An indicator for Criterion 7: Legal, Institutional, and Economic Framework for Forest Conservation and Sustainable Management
What is the indicator and why is it important?
The sustainability of forests depends on societyâ€™s ability to comprehensively evaluate trends and conditions in diverse sectors and to subsequently take responsive actions that will ensure the sustained use, management, and protection of forest resources and the communities that are dependent on them. These actions are typically predicated on well-focused and technically sound plans, assessments, and policy reviews that are sensitive to a range of forest values and are coordinated with a variety of forest-related sectors.
What does the indicator show?
National, regional, State, and local governments perform periodic forest planning, assessment, and policy reviews. Planning is a prescriptive requirement for all Federal land management agencies for the lands under their jurisdiction, and is similarly required in some fashion for most State and county forest lands. Some regional planning efforts also occur, voluntarily or not. These government planning efforts typically have a required process, usually including some type of public input and appeals. Private landowners do not have required forest planning. Although many large companies and landowners do plan as part of business, specific planning processes are not required for these landowners.
The Federal and State governments also write Federal or State forest plans for private forest lands in the country or State. But these plans do not usually dictate or create mandatory rules, regulations, incentives, or other government interventions in markets. Instead, these plans generally summarize information about forest resource conditions and trends; identify issues and opportunities; and suggest possible policies that could enhance sustainable forest management. Exceptions to this trend do occur, such as the Chesapeake Bay Area Planning, which spawned many environmental regulations in the Maryland and Virginia area to protect the coastal waters, including some regulations that directly affect forest land use.
Educational, research, and analysis policy mechanisms are usually an integral part of forest planning efforts, at all scales from national to local. These policies provide education to forest managers and policymakers on forest conditions, threats, and management responses. Various incentives have been provided for private or public forest landowners to meet the recommendations contained in forest plans.
The State and the Federal Governments provide data and information about forests, laws, regulations, State forest planning, public forestry programs, forestry and logger training, and public education efforts. The universities coordinate in delivery of forestry programs and cooperate with States in outreach and extension efforts. Federal funding and technical expertise provide assistance to State forestry programs, and community development and public land management of the national forests.
Forest management plans are required in private market certification under all the forest certification systems in the country. Since 1993, when forest certification began, the Forest Stewardship Council (FSC), Sustainable Forestry Initiative (SFI), and American Tree Farm System (ATFS) have certified about 108 million acres in the United States as of 2008. About 60 million acres were certified in the United States in 2003, which did not include the ATFS at that time. FSC requires the release of the complete forest management plan for and audit report of the certified forest; SFI requires the posting of a summary of the audit report for each forest.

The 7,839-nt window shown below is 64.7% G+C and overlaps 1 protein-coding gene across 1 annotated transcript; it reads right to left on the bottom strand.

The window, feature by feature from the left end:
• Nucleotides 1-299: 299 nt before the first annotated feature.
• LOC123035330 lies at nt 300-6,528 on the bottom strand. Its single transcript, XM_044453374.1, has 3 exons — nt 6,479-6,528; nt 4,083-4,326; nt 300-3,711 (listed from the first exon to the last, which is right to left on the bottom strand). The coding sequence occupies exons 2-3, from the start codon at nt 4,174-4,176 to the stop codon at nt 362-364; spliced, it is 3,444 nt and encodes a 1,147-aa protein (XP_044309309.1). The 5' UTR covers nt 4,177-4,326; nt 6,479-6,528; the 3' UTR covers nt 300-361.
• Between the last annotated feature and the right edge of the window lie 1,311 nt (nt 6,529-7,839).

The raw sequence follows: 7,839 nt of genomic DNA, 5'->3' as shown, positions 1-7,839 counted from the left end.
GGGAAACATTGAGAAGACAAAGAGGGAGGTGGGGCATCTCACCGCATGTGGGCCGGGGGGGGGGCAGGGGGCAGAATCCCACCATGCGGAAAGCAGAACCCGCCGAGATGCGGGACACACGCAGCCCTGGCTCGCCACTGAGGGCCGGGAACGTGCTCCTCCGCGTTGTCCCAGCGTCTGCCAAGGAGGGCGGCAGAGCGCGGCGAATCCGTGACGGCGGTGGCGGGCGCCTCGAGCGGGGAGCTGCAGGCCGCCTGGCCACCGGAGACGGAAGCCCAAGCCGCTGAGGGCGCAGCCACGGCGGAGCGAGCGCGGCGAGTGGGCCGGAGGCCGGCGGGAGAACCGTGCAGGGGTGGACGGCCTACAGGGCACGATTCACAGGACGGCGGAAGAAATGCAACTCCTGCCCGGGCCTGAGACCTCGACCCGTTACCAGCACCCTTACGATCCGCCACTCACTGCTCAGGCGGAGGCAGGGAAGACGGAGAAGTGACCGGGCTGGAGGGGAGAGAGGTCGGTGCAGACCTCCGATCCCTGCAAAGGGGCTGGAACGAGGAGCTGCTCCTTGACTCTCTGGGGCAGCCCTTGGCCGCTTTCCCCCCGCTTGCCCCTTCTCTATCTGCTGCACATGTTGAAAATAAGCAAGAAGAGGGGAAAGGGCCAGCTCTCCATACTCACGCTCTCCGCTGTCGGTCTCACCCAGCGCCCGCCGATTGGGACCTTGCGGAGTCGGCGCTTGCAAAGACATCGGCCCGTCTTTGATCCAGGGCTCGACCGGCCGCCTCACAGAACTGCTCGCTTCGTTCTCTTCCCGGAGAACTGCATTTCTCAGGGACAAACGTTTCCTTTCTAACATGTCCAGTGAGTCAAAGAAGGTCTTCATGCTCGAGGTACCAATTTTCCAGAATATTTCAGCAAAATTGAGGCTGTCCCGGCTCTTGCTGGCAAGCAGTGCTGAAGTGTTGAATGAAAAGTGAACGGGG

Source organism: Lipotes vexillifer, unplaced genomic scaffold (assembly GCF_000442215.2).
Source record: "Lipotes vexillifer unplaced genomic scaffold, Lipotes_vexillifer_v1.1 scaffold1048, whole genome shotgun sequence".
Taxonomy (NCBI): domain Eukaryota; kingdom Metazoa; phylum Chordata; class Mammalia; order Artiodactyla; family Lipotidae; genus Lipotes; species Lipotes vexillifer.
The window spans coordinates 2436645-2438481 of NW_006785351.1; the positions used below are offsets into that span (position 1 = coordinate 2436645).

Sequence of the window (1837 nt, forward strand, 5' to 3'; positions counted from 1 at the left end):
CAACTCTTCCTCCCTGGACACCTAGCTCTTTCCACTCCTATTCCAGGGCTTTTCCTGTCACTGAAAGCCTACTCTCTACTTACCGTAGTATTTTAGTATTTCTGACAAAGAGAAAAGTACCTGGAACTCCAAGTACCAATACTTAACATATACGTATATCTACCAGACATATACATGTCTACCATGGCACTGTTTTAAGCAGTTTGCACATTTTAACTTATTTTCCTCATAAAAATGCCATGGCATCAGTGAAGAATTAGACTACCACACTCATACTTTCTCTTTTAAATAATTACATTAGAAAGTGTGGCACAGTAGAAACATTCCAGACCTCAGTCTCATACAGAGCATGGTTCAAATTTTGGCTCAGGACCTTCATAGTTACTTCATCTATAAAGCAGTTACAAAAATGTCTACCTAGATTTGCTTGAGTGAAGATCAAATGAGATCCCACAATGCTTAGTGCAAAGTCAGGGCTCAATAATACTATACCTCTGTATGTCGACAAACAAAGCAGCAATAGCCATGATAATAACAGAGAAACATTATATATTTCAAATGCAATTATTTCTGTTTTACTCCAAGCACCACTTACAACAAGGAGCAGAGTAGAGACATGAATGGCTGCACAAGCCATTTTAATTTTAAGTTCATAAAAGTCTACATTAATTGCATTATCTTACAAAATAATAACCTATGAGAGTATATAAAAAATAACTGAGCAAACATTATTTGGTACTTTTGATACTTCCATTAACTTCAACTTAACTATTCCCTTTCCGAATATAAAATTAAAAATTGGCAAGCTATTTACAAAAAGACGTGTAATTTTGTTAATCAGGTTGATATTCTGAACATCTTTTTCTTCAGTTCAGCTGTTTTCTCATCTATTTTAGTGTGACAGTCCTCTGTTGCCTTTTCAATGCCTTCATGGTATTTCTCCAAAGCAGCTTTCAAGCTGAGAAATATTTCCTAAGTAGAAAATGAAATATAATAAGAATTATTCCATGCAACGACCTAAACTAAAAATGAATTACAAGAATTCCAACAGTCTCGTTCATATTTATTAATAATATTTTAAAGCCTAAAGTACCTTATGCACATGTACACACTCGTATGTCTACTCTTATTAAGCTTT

All forest certification programs incorporate public consultation in the planning and execution of their programs in some fashion. FSC, with about 24 million acres, requires consultation with external stakeholders on each forest management plan through local meetings and requests for input sent to stakeholders on each forest management plan, and in periodic program revisions. SFI, with about 55 million acres certified in the United States, may consult with external stakeholders in the audit process as deemed appropriate; works through its SFI Implementation Committees (SICs) to promote sustainable forestry at the grassroots level; requires procurement organizations to implement relevant indicators; and has extensive periodic standards reviews and public input processes. ATFS, with about 29 million acres, has periodic program reviews and public input.
What has changed since 2003?
National forest planning has undergone major revisions since the 2003 report. First, the Healthy Forests Restoration Act (HFRA) was passed in 2003. HFRA contains a variety of provisions to speed up hazardous-fuel reduction and forestrestoration planning and projects on specific types of Federal land that are at risk of wildland fire and insect and disease epidemics.
Following HFRA, the Forest Service also developed an extensive new forest planning rule that was released initially in 2005, then revised and released in final form in 2008. That rule was designed to expedite forest planning and reduce appeals and implement an environmental management system (EMS). The rule was released in 2008 at the end of the previous administration, but was under consideration for revocation and return to the previous planning rules.
Various other planning changes have occurred to encourage habitat conservation of threatened and endangered species; to set aside various Federal lands for archaeological, wilderness, scenic rivers, national trails, and wildlife refuges; to protect wetlands; and to govern surface mining and reclamation.
Planning for private forest and farm lands has been authorized in several components of the 2002 and 2008 Farm Bill, and is implemented through cooperation with State and Federal forestry and natural resource conservation agencies.